Sport
Angel Di Maria celebrates his first goal for Manchester United against QPR
Football4-0 victory is team's first win under new manager Louis van Gaal
Arts and Entertainment
art
News
newsIn short, yes
Arts and Entertainment
Rob James-Collier, who plays under-butler Thomas Barrow, admitted to suffering sleepless nights over the Series 5 script
tv'Thomas comes right up to the abyss', says the actor
Arts and Entertainment
Calvin Harris claimed the top spot in this week's single charts
music
Sport
BoxingVideo: The incident happened in the very same ring as Tyson-Holyfield II 17 years ago
News
Groundskeeper Willie has backed Scottish independence in a new video
people
Arts and Entertainment
The Doctor poses the question of whether we are every truly alone in 'Listen'
tvReview: Possibly Steven Moffat's most terrifying episode to date
News
i100
Life and Style
Cara Delevigne at the TopShop Unique show during London Fashion Week
fashion
News
The life-sized tribute to Amy Winehouse was designed by Scott Eaton and was erected at the Stables Market in Camden
peopleBut quite what the singer would have made of her new statue...
Sport
England's Andy Sullivan poses with his trophy and an astronaut after winning a trip to space
sport
News
peopleThe actress has agreed to host the Met Gala Ball - but not until 2015
Latest stories from i100
Have you tried new the Independent Digital Edition apps?
Independent Dating
and  

By clicking 'Search' you
are agreeing to our
Terms of Use.

iJobs Job Widget
iJobs General

Teaching Assistant for KS1 & KS2 Huddersfield

£50 - £65 per day: Randstad Education Leeds: We are looking for flexible and i...

Teaching Assistant for KS1 & KS2 Huddersfield

£50 - £65 per annum: Randstad Education Leeds: We are looking for flexible and...

Primary Teaching Supply

£130 - £160 per day: Randstad Education Leeds: Qualified KS2 Supply Teacher r...

Year 1/2 Teacher

£130 - £160 per day: Randstad Education Leeds: Qualified KS1 Teacher required,...

Day In a Page

These Iranian-controlled Shia militias used to specialise in killing American soldiers. Now they are fighting Isis, backed up by US airstrikes

Widespread fear of Isis is producing strange bedfellows

Iranian-controlled Shia militias that used to kill American soldiers are now fighting Isis, helped by US airstrikes
Topshop goes part Athena poster, part last spring Prada

Topshop goes part Athena poster, part last spring Prada

Shoppers don't come to Topshop for the unique
How to make a Lego masterpiece

How to make a Lego masterpiece

Toy breaks out of the nursery and heads for the gallery
Meet the ‘Endies’ – city dwellers who are too poor to have fun

Meet the ‘Endies’ – city dwellers who are too poor to have fun

Urbanites are cursed with an acronym pointing to Employed but No Disposable Income or Savings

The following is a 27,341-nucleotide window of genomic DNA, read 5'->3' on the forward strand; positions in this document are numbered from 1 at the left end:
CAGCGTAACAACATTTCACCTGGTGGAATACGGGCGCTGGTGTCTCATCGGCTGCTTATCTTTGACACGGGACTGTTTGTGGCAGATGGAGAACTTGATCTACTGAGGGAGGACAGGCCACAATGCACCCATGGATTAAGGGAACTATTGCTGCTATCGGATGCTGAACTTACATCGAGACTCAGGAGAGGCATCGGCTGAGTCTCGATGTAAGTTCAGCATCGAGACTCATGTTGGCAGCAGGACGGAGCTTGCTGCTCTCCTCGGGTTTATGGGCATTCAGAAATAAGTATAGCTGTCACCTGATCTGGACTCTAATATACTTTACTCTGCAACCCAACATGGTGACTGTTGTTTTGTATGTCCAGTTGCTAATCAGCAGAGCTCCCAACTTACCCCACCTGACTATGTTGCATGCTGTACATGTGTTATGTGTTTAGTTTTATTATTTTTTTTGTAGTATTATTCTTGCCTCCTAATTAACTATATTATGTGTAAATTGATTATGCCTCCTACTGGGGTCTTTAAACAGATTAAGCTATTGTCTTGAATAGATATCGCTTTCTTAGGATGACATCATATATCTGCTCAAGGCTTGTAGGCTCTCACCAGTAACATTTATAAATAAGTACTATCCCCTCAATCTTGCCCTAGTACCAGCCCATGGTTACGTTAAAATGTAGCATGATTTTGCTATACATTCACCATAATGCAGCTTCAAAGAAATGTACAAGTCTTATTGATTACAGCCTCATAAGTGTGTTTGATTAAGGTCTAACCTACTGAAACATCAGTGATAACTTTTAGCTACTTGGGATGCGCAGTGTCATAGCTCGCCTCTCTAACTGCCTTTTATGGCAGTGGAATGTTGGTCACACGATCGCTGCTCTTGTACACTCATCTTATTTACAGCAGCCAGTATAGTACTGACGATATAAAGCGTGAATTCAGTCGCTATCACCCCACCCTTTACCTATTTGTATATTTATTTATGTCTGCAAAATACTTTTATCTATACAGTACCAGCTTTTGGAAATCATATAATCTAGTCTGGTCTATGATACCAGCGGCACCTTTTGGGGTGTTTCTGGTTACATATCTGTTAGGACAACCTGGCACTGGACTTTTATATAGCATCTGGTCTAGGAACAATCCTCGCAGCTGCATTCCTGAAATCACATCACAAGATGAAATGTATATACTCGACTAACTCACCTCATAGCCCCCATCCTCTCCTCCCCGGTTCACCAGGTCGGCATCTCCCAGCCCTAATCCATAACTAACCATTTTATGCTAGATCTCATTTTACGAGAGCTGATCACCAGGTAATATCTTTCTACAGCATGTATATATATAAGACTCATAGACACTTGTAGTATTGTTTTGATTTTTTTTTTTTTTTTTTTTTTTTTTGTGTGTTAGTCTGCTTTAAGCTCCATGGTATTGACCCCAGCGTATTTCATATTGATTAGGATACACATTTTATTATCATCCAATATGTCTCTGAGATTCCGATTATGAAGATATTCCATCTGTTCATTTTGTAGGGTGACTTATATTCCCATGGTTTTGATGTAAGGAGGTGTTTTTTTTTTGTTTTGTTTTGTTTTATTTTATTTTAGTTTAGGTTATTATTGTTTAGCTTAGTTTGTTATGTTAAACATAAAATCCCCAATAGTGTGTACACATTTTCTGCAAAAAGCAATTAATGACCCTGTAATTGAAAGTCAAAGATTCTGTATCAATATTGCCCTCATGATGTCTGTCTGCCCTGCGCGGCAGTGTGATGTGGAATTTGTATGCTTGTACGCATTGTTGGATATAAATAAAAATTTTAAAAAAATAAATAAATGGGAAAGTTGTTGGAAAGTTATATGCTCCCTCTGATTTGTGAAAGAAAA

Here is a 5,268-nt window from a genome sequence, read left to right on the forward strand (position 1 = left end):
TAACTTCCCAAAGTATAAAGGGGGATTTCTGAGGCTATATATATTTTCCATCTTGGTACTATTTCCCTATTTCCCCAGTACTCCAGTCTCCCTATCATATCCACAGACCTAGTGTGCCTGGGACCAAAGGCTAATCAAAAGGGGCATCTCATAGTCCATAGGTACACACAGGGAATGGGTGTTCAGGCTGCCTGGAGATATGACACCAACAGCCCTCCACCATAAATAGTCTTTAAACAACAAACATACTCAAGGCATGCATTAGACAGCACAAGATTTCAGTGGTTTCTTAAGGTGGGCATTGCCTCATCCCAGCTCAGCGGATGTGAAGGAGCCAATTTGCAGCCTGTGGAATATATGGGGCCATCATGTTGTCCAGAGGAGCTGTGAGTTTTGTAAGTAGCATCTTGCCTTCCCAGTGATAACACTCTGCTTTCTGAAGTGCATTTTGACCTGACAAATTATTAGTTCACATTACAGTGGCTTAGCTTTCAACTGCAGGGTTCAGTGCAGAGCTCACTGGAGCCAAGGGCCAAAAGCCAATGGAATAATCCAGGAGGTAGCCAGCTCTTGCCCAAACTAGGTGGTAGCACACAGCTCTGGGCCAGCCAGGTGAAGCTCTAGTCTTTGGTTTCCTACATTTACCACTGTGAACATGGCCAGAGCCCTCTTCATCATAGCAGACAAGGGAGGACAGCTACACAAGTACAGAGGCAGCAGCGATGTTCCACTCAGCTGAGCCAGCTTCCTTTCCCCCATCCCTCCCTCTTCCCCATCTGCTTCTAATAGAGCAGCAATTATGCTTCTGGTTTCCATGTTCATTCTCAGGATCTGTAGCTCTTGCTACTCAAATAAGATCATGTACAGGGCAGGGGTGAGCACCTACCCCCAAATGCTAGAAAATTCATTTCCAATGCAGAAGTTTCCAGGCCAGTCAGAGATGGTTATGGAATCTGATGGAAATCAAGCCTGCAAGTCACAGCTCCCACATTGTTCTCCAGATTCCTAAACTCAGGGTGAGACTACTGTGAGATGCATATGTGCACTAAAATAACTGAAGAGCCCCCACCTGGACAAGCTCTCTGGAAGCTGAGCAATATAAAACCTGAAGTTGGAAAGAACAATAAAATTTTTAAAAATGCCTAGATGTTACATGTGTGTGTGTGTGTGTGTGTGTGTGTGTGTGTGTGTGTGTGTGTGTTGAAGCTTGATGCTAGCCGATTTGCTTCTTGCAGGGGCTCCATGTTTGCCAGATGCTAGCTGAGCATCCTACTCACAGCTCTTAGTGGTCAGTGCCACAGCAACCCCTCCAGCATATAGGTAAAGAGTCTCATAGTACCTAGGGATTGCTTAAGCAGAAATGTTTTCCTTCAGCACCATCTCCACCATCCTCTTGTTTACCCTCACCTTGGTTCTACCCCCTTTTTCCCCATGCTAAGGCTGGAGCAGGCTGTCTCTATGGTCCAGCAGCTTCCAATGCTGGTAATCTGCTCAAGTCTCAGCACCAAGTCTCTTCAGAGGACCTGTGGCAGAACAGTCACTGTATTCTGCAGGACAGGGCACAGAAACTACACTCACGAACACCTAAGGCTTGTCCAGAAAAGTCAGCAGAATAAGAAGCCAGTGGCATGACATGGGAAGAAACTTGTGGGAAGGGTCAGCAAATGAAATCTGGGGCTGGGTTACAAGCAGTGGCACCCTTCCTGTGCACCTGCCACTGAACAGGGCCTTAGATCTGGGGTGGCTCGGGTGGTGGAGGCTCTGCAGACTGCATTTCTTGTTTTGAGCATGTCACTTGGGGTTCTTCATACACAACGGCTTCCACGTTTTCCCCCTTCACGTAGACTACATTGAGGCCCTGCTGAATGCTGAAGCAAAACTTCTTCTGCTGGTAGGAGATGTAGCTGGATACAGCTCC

Paisley’s decision to make peace with IRA enemies might remind the Arabs of Sadat

Ian Paisley’s decision to make peace with his IRA enemies

His Save Ulster from Sodomy campaign would surely have been supported by many a Sunni imam
'She was a singer, a superstar, an addict, but to me, her mother, she is simply Amy'

'She was a singer, a superstar, an addict, but to me, her mother, she is simply Amy'

Exclusive extract from Janis Winehouse's poignant new memoir
Is this the role to win Cumberbatch an Oscar?

Is this the role to win Cumberbatch an Oscar?

The Imitation Game, film review
England and Roy Hodgson take a joint step towards redemption in Basel

England and Hodgson take a joint step towards redemption

Welbeck double puts England on the road to Euro 2016
Relatives fight over Vivian Maier’s rare photos

Relatives fight over Vivian Maier’s rare photos

Pictures removed from public view as courts decide ownership
‘Fashion has to be fun. It’s a big business, not a cure for cancer’

‘Fashion has to be fun. It’s a big business, not a cure for cancer’

Donatella Versace at New York Fashion Week
The fall of Rome? Cash-strapped Italy accused of selling its soul to the highest bidder

The fall of Rome?

Italy's fears that corporate-sponsored restoration projects will lead to the Disneyfication of its cultural heritage
Glasgow girl made good

Glasgow girl made good

Kelly Macdonald was a waitress when she made Trainspotting. Now she’s taking Manhattan
Sequins ahoy as Strictly Come Dancing takes to the floor once more

Sequins ahoy as Strictly takes to the floor once more

Judy Murray, Frankie Bridge and co paired with dance partners
Wearable trainers and other sporty looks

Wearable trainers and other sporty looks

Alexander Wang pumps it up at New York Fashion Week
The landscape of my imagination

The landscape of my imagination

Author Kate Mosse on the place that taught her to tell stories